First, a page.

What are the physiological (vs. hormonal) mechanisms of intitiation of parturition in domestic & companion animals, involving especially the uterus.
Myometrial (uterine) hypertrophy of myometrial muscle - 50 to 500 micrometers
Myometrial contraction - lowering of action-potential threshold by oxytocin, increase of intracellular Ca++ by PGF2a, syncytium formation
Brachystasis - uterine muscles retrac & shorten, not regaining their original length, so uterine walls thicken but volume reduces
Cervix softens - more GAGs, less collagen caused by PGE2
Outline in brief the Ferguson Reflex.
Neuroendocrine reflex comprising the self-sustaining cycle of uterine contractions initiated by pressure at the cervix or vaginal walls by the stressed foetus. It is an example of positive feedback in biology.
In the mother: Pressure on the mother's cervix by the foetus triggers oxytocin synthesis by the mother's hypothalamus & secretion by the posterior pituitary gland. Oxytocin stimulates uterine contractions, which in turn increases pressure on the cervix (thereby increasing oxytocin production, etc.), until the baby is delivered.
Sensory information regarding mechanical stretch of the cervix is carried in a sensory neuron, which synapses in the dorsal horn before ascending to the brain, then via efferent fibre to the hypothalamus. The posterior pituitary releases oxytocin due to increased firing in the hypothalamo-hypophyseal tract.
Oxytocin acts on the myometrium, on receptors which have been upregulated by an increasing estrogen-progesterone ratio. This causes myometrial contraction and further positive feedback on the reflex.
The Ferguson Reflex is only concerned with what happens in the mother during parturition. The stressed foetus's release of ACTH & cortisol is considered separately, although it causes the increase in the oestrogen-progesterone ratio and upregulating of the OTRs in the myometrium.
How does the foetus initiate parturition and enable the physiological mechanisms that take places as a result of oxytocin release in the Ferguson Reflex?
Foetal stress due to pressure in the uterus causes the foetus's anterior pituitary to release ACTH, which triggers cortisol release by the foetal adrenal glands.
The rise in cortisol causes placenta via three enzymes to convert progesterone into androgen substrates that are converted again into oestrogen before they re-enter the mother's circulation.
Thus the oestrogen:progesterone ratio is increased, upregulating the expression of OTR in the mother's myometrium. These OTRs bind with oxytocin released by the mother.
Oxytocin reduces the membrane potential threshold needed to trigger an action potential, so myometrial contractions can occur more quickly (shorter refractory periods).
The increase in plasma oestrogen caused by the enzymatic conversions of placental progesterone also destabilize lysosomes, which then release phospholipase A2 in cell membranes for formation of prostaglandins PGE2, PGF2a & prostacyclin. NB progesterone stabilizes lysosomes.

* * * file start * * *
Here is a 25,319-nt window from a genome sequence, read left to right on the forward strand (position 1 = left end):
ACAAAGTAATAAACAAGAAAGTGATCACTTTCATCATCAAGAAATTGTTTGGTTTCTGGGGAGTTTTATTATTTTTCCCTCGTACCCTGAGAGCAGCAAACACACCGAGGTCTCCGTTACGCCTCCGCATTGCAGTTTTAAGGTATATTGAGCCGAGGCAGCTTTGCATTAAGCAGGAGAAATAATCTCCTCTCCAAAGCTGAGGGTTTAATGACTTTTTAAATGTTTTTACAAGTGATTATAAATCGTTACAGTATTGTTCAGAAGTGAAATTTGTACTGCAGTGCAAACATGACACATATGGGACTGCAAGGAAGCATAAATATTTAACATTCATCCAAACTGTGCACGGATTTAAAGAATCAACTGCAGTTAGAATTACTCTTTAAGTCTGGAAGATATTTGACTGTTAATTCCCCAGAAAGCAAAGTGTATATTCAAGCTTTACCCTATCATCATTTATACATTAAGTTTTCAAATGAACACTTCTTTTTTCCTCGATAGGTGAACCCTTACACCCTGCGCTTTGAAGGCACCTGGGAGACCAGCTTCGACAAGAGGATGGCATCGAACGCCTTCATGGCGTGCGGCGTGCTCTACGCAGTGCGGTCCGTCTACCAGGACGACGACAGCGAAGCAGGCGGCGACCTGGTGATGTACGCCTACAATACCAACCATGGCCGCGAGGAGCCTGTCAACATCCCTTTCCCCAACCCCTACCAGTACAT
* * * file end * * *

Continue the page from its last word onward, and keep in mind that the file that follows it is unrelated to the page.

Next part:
The increase in prostaglandins increase intracellular calcium-ion concentrations, which bind to troponin-C and form many actin-myosin cross-bridges in myometrial muscles, increasing the force of contraction, leading to brachystasis & formation of retraction ring.
Prostaglandins, PGF2a & esp. PGE2, soften the cervix by increasing the GAG-collagen ratio in the proteoglycans matrix.
In animals such as goats, dogs, humans and cows in which the placenta doesn't take over the production of progesterone in pregnancy, how does the placenta convert progesterone to oestrogen?
The placenta converts progesterone produced by the CL in goats, pigs , dogs and cows into oestrogens.
In these cases, the placenta uses foetal DHA (dehydroepiandrosterone), formed by the foetus from conversion of CL progesterone, to make oestradiol and oestrone.
Foetus converts CL progesterone into foetal DHA → Placenta converts foetal DHA to oestrogen using aromatizing enzymes.
How does the placenta convert progesterone produced by itself in sheep, horses, cats & guinea pigs (the placenta takes over P4 production from the extended-life CL in these animals).
Under control of increased foetal cortisol, three enzymes convert placental & foetal progesterone or androgen substrates into oestrogen for the maternal circulation:
17a-hydroxylase - converts progesterone from placenta to 17a-hydroxyprogesterone in foetus
C17-C20-lyase - converts 17a-hydroxyprogesterone into Dehydroepiandrosterone (DHEA or DHA, from adrenal gland), which is converted to oestradiol & oestrone in the placenta.
Aromatase - converts 16a-hydroxyandrostenedione from the foetal liver into oestriol in the placenta.
What pharmacological intervention would you use to dilate a pregnant animal's cervix, increase uterine contractions or induce delivery of the placenta?
Normally, prostaglandins PGF2a & PGE2 soften the cervix by increasing the GAG content in proteoglycans matrix, preventing aggregation of collagen.
Both oxytocin & prostaglandings help increase myometrial contractions.
Cortisol increases oestrogen levels relative to progesterone, leading to more OTR in myometrium and prostaglandin production. So:
Dinoprost & Cloprostenol - used in sows & cows, not used in sheep, dogs, cats or guinea pigs; used after cortisol in cows
Used in cows & sheep; used prior to prostaglandins in cows
Oxytocin & analogues:
Oxytocin + oestradiol benzoate: Oestradiol inhibits uterine activity but sensitises uterus to oxytocin (↑ OTR); used in mare, dog, cat & guinea pig
Ergot alkaloids (act like oxytocin) - induce contraction; vasoconstrictors; not used in UK